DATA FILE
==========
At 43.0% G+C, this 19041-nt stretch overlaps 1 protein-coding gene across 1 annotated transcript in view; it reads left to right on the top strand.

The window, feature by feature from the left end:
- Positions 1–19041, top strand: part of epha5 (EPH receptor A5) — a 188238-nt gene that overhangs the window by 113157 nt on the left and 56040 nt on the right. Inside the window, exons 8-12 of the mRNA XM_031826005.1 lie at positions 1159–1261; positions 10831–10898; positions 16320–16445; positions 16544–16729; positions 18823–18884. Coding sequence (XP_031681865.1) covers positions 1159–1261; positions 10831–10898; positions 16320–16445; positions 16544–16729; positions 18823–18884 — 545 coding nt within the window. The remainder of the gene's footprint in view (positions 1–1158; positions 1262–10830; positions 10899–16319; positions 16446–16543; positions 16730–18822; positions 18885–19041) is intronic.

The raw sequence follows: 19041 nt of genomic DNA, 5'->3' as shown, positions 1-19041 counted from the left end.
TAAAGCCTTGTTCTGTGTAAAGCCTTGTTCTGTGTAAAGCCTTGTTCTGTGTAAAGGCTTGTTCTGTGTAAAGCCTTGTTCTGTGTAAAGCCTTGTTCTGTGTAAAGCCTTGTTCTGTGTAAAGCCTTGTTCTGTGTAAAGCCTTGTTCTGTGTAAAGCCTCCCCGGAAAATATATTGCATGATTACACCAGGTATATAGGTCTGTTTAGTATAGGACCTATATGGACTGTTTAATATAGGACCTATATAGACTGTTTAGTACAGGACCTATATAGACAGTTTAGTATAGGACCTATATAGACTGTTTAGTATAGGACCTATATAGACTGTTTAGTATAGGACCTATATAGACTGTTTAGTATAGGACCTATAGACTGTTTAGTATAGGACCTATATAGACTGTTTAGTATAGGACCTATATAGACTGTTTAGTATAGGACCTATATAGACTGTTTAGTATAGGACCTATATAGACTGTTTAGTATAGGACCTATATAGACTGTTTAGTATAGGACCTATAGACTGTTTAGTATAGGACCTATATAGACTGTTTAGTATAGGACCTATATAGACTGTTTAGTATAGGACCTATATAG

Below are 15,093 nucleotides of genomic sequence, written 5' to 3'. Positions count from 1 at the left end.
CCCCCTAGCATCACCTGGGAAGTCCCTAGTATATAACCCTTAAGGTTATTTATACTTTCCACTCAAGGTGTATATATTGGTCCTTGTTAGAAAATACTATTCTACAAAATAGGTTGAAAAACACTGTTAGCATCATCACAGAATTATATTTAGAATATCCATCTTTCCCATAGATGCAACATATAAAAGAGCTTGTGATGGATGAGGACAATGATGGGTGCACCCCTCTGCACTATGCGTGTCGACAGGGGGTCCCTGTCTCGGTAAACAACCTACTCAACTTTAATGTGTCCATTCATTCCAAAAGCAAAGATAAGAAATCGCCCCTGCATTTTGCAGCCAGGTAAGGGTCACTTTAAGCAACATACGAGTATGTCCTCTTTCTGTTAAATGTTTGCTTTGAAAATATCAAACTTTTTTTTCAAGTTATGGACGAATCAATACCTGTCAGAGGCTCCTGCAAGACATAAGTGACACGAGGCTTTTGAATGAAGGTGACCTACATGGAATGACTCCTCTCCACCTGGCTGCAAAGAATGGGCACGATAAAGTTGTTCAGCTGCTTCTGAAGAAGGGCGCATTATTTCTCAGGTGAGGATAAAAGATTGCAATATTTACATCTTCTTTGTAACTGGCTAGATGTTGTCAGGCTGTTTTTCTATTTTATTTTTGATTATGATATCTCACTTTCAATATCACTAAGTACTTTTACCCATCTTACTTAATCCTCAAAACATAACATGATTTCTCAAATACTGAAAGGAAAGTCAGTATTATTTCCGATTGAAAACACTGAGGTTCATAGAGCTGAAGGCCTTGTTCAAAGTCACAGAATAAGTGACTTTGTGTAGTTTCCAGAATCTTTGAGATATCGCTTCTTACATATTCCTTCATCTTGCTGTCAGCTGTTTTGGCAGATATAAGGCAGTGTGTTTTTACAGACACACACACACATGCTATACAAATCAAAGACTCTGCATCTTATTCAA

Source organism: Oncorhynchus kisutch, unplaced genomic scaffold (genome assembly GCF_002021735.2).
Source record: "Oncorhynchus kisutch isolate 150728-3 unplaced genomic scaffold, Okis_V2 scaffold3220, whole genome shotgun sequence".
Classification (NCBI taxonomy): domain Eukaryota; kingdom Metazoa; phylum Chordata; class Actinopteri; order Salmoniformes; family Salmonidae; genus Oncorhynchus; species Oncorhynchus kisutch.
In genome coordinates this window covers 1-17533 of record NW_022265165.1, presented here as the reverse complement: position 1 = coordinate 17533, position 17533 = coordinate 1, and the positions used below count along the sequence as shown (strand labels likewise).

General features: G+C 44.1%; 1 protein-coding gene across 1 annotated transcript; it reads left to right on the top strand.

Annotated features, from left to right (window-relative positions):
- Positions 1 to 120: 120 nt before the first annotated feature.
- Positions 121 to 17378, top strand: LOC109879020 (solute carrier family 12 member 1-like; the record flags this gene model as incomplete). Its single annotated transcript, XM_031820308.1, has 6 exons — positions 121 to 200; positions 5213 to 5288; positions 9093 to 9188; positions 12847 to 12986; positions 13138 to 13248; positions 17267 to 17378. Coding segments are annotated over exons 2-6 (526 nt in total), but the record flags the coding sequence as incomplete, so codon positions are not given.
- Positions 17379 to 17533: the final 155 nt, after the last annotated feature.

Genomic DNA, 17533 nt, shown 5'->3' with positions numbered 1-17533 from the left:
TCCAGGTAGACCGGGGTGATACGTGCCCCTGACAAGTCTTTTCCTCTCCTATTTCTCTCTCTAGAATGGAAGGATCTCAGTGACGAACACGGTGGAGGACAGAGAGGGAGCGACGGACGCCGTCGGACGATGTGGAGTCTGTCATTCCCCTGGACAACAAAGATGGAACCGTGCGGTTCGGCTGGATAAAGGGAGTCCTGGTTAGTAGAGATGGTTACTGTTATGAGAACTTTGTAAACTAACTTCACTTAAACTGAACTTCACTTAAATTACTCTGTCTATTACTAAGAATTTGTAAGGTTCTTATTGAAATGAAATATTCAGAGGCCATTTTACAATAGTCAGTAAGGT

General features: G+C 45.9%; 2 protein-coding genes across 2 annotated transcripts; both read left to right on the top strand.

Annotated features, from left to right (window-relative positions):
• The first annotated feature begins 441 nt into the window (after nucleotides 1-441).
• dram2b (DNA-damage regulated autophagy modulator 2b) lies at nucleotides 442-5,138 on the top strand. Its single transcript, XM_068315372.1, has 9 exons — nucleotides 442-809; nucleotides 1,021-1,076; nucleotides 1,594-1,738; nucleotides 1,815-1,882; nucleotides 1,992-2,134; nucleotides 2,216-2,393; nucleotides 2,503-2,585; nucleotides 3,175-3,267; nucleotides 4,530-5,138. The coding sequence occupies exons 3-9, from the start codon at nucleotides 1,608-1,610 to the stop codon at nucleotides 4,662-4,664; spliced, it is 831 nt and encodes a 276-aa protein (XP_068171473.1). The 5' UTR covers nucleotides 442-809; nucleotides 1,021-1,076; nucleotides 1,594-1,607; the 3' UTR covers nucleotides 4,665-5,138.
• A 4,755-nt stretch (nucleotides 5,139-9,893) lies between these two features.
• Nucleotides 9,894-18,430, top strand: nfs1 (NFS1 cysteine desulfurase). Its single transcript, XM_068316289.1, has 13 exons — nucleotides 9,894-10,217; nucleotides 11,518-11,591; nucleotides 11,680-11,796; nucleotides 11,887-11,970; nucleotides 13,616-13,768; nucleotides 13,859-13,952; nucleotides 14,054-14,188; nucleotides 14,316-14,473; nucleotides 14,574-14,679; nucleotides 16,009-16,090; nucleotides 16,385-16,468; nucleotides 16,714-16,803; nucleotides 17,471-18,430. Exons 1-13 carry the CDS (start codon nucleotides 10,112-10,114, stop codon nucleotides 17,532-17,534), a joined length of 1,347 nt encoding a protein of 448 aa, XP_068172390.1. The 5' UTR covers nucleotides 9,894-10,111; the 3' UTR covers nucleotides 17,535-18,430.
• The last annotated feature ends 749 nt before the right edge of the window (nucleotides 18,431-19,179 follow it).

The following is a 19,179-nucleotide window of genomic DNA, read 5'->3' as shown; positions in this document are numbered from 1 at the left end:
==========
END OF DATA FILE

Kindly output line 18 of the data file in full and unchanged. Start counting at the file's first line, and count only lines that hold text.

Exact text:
TCCAGGTAGACCGGGGTGATACGTGCCCCTGACAAGTCTTTTCCTCTCCTATTTCTCTCTCTAGAATGGAAGGATCTCAGTGACGAACACGGTGGAGGACAGAGAGGGAGCGACGGACGCCGTCGGACGATGTGGAGTCTGTCATTCCCCTGGACAACAAAGATGGAACCGTGCGGTTCGGCTGGATAAAGGGAGTCCTGGTTAGTAGAGATGGTTACTGTTATGAGAACTTTGTAAACTAACTTCACTTAAACTGAACTTCACTTAAATTACTCTGTCTATTACTAAGAATTTGTAAGGTTCTTATTGAAATGAAATATTCAGAGGCCATTTTACAATAGTCAGTAAGGT